The plan is likely to face considerable criticism from trustees who’ve balked at previous attempts to close J.W. Ray Learning Center and have actively fight against the charter school invasion.
Texas has increasingly found ways to boost charter schools in recent years by easing limits on how many are in operation and by passing legislation that will help them grow. Just this month the state received a $60-million federal charter school grant. Authorities want to use a portion of that to encourage more district-run charters.
Morath, who was a Dallas ISD trustee before he was named education commissioner, told charter school operators at their conference in Grapevine last week that he hoped the new law would spur innovation and ease tensions between them and traditional districts.
“I see regularly a fairly high level of animosity between the traditional sector and charter sector of our public schools,” he said. “It doesn’t have to be that way.”
Morath said he’s created a new division within the Texas Education Agency to work on district/charter partnerships under the new law. He also noted that many of the state’s most prominent charters — such as IDEA Public Schools and KIPP — grew out of programs within traditional districts.
While praising Dallas ISD’s existing specialized school-choice options — such as the new all-girls Solar Prep and the Barack Obama Young Men’s Leadership Academy — Morath said Texas districts tend to not scale up innovative programs like charters do.
“Then you’ve helped hundreds of kids when we had the opportunity to help hundreds of thousands of kids,” he said.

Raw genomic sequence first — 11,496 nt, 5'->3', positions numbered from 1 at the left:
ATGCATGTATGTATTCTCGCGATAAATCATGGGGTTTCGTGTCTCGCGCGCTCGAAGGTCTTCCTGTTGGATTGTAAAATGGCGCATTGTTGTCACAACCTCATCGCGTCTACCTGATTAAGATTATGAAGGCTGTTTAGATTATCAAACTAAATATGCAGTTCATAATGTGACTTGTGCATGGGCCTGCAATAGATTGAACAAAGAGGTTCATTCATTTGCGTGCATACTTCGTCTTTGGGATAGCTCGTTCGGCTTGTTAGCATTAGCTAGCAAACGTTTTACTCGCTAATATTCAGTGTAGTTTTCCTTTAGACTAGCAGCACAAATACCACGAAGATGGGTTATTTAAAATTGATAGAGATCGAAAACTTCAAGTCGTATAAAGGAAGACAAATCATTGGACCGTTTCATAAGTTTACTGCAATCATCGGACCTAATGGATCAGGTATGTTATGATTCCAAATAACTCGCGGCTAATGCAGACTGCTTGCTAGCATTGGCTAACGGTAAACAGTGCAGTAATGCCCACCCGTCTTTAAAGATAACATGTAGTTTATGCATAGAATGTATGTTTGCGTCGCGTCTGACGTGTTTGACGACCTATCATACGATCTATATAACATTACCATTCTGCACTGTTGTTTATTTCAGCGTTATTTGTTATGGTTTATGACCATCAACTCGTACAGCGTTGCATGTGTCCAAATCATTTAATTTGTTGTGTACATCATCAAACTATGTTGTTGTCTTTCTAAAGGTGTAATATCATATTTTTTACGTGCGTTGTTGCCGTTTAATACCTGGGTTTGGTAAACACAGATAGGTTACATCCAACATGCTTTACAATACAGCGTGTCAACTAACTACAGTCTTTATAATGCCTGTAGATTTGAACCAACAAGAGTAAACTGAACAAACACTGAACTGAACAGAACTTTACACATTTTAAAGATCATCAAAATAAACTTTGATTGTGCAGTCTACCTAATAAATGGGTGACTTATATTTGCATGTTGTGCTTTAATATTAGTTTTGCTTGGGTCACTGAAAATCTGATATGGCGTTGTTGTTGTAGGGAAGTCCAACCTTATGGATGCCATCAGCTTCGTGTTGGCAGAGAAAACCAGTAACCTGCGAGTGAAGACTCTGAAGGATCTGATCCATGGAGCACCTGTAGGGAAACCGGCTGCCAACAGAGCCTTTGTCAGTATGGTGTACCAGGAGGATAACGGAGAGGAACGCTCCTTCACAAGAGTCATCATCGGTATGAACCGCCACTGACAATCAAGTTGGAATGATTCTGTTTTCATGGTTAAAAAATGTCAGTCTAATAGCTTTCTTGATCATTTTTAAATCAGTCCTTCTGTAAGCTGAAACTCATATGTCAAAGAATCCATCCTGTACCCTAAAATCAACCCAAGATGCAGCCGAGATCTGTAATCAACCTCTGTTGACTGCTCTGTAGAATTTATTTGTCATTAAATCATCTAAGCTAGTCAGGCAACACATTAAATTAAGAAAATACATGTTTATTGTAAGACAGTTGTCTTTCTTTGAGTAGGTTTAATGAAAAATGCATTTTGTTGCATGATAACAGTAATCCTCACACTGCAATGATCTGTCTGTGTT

David Dunn, Texas Charter School Association executive director, isn’t worried that any move by traditional districts to create their own charters will further drive a wedge between them. He noted that Fort Worth and districts in the El Paso and San Antonio areas are all considering partnerships with charter operators.
“It’s not going to be an ‘either or’ but both,” he said. “We think it’s a good thing to have school districts open to innovation, to trying new things.”
He noted that a few districts — most prominently Houston ISD — already have district-run charter schools.
Hinojosa said he’s talked with Houston and Grand Prairie, which has a partnership with Uplift Education charters, to gain insight. He’s in talks with at least three universities and two nonprofits that have “technical expertise” in the area he wants future DISD-run charters to focus on, he said, He declined to provide more details other than to say he’s been talking with a former longtime superintendent now at a university and with officials at a program that has helped train principals.
If approved by the board, at least two campuses would move forward for charter conversion for the next school year. Others could come online if partnerships are approved in time
It’s time to take another look at a few of the best restaurants in Dallas TX. There are some good ones for sure, and I mentioned in the last article that there are over 3500 of them, 3509 to be exact according to a top travel site. You need the complete Dallas experience, and you can’t have that when you eat at a crappy restaurant. So let’s get to looking at three more of the top restaurants in Dallas TX.
Lark on the Park is one of them, and it can be found on Woodall Rogers Freeway. How does brunch sound? Would you like a nice hanger steak? How about some cauliflower soup? I don’t know about that last one for me, but I can tell that this is a good place to enjoy a meal.
Wild Salsa is another good spot to get some food, and it is on Main Street. The picture of the tacos I saw on a travel site look great. They have queso blanco, which is a favorite of mine, and they also have beef barbacoa and so much more. People also say it is a good place to visit to have drinks, too.